“The maxim ‘Nothing avails but perfection’ may be spelt shorter: ‘Paralysis.’” — Winston Churchill
If you’re a high-achiever, you expect nothing but the best out of yourself — in everything you do. But when it comes to speaking, perfectionism leads only to frustration and diminished impact. Here are three reasons why seeking perfection is detrimental to your development as a speaker and a leader.
1. Perfectionism hurts your rhythm
One of the reasons you should stop trying to seek perfection is because it stifles your rhythm. If you are constantly monitoring what you are saying and editing your words as you go along, you will have frequent “ahs,” “ers,” and even long pauses — as Churchill said, paralysis.
These interruptions will diminish both your message and your leadership presence. Great speakers are able to get into a rhythm right when they start speaking, and they’re able to maintain that momentum throughout — like a runner getting into stride. So, focus on flowing, not being flawless.
2. Perfectionism makes you robotic
Another reason you should stop trying to seek perfection is because you won’t come across as authentic. To be authentic, you have to be spontaneous and fully present. If you’re thinking about what you wrote on a page yesterday, you’re not thinking about what you’re saying in the moment today.
Also, focusing on what you wrote causes your facial expression to become fixed. Your facial expressions should reflect what you’re actually saying, not what you’re thinking about. Just as a mountain biker can’t think about the bumps he just went over, you need to stay fully present so that you communicate authenticity, not stiffness.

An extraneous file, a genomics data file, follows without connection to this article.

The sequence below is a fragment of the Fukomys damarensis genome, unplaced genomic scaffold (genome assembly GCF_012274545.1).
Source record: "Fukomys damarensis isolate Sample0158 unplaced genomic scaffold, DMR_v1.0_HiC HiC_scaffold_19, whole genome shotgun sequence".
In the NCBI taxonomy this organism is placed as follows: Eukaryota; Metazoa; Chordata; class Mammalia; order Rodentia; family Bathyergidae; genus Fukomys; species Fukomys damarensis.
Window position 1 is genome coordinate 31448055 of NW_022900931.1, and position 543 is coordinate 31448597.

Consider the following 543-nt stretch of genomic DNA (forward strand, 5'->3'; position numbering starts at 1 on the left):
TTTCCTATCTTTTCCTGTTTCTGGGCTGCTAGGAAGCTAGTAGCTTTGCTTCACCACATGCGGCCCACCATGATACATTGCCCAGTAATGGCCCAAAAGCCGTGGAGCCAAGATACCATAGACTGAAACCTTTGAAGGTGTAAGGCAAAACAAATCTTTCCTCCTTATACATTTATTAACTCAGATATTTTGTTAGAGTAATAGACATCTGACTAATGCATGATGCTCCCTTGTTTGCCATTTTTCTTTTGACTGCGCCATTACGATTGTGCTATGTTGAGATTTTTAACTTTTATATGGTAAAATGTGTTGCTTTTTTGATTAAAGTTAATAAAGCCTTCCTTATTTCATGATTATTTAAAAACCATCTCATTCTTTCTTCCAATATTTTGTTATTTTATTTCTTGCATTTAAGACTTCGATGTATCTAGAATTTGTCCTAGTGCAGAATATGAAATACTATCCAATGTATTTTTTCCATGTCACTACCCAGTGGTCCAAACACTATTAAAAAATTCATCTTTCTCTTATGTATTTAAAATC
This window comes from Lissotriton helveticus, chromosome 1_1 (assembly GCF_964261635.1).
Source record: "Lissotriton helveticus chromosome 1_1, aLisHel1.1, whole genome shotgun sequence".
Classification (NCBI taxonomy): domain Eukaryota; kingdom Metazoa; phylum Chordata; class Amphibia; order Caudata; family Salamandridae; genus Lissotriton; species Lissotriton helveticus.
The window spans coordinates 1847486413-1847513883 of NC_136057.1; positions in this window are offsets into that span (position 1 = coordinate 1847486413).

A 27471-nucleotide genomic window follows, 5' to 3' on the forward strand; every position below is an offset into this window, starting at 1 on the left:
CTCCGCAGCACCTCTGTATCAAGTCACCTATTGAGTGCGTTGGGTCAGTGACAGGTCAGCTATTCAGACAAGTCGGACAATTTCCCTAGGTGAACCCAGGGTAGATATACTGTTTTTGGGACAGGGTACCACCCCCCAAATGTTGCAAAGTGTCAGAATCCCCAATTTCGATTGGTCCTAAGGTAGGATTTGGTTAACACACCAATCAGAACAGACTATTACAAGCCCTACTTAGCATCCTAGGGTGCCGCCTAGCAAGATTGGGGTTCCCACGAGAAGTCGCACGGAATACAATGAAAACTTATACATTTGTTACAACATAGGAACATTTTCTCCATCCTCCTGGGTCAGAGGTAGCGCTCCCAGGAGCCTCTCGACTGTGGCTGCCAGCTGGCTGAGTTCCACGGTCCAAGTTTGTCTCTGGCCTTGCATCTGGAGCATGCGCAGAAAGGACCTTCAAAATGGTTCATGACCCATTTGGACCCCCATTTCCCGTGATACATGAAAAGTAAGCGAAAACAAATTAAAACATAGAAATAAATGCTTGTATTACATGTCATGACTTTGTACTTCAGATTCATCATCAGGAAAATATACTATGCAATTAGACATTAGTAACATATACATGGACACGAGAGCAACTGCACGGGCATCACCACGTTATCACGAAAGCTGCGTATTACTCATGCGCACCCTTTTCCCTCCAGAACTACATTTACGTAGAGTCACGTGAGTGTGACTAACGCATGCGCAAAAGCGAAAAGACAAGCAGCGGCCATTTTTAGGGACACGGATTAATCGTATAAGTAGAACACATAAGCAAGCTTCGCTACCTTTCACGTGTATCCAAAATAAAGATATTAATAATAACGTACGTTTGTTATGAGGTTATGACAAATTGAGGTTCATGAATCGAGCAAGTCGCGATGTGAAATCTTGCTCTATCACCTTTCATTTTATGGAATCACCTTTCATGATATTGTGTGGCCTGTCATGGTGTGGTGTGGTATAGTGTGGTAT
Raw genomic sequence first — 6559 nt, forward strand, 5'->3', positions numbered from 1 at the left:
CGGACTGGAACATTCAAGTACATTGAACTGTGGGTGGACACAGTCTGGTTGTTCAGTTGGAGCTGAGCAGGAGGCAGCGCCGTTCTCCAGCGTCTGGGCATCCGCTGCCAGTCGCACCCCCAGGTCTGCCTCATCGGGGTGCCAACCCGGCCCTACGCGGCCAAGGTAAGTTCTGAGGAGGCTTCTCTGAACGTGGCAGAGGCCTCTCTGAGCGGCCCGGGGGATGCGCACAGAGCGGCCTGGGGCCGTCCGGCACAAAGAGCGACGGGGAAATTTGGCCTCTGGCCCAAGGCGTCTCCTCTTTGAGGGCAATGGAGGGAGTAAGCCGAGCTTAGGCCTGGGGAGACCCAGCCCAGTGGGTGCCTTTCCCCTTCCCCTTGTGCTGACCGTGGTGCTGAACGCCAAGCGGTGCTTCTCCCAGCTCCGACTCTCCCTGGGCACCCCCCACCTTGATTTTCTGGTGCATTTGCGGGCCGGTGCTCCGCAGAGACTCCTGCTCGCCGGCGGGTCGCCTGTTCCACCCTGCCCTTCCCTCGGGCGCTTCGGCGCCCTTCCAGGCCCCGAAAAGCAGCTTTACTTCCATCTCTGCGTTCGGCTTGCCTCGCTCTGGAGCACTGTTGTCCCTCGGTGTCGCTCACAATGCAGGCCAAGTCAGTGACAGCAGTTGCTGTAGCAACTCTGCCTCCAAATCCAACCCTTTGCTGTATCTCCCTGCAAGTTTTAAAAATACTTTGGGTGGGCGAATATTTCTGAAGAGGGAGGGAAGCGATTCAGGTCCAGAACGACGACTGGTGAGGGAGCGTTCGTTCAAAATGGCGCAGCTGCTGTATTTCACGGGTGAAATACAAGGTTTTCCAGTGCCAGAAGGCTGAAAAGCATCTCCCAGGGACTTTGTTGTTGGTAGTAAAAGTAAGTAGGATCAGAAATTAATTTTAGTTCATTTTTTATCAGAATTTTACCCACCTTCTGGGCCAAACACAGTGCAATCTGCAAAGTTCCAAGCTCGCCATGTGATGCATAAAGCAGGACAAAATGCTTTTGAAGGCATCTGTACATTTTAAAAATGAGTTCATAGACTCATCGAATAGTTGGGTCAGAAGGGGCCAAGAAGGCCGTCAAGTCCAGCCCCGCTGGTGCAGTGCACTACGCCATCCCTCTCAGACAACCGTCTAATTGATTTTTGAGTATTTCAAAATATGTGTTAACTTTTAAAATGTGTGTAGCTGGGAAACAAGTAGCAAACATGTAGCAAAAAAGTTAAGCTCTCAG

3. Perfectionism makes you obsess over the negatives
Finally, seeking speaking perfection often means an unhealthy obsession with mistakes. You remember oh-so-well the time you got out of sync with your PowerPoint, the time you couldn’t think of the right word, and — horrors — the time you made a grammatical mistake.
They say that great athletes have short memories, meaning they learn from their mistakes but don’t dwell on them. Similarly, you need to stop beating yourself up over missteps and start focusing on what you do well.
We want our leaders to be competent, of course, but we also want them to be real people. And real people make mistakes. So, when you speak, don’t worry about being perfect — just be your best, authentically.